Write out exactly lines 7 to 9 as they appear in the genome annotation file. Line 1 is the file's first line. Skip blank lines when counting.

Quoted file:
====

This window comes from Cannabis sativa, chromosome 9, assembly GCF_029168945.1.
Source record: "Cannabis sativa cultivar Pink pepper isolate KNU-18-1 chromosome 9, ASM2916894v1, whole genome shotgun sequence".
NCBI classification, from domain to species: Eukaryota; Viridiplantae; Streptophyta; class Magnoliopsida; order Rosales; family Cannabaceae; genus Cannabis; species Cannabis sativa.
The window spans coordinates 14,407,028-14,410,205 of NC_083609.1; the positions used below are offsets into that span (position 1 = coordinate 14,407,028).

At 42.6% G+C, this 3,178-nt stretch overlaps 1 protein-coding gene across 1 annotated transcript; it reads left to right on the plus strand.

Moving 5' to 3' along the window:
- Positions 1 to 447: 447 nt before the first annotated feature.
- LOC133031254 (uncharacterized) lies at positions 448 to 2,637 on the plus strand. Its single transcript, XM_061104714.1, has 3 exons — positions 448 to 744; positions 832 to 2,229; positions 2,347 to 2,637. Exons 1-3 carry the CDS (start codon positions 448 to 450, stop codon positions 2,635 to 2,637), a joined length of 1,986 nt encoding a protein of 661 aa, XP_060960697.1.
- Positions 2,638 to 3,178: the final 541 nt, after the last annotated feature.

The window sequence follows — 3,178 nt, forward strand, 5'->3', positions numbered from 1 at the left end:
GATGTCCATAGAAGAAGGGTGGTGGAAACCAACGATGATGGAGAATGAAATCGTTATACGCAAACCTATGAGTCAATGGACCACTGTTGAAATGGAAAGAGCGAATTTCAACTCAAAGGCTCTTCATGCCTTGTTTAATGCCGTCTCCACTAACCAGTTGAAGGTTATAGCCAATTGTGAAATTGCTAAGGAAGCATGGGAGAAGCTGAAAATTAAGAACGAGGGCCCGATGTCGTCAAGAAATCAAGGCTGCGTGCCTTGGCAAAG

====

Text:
- Positions 1 to 447: 447 nt before the first annotated feature.
- LOC133031254 (uncharacterized) lies at positions 448 to 2,637 on the plus strand. Its single transcript, XM_061104714.1, has 3 exons — positions 448 to 744; positions 832 to 2,229; positions 2,347 to 2,637. Exons 1-3 carry the CDS (start codon positions 448 to 450, stop codon positions 2,635 to 2,637), a joined length of 1,986 nt encoding a protein of 661 aa, XP_060960697.1.
- Positions 2,638 to 3,178: the final 541 nt, after the last annotated feature.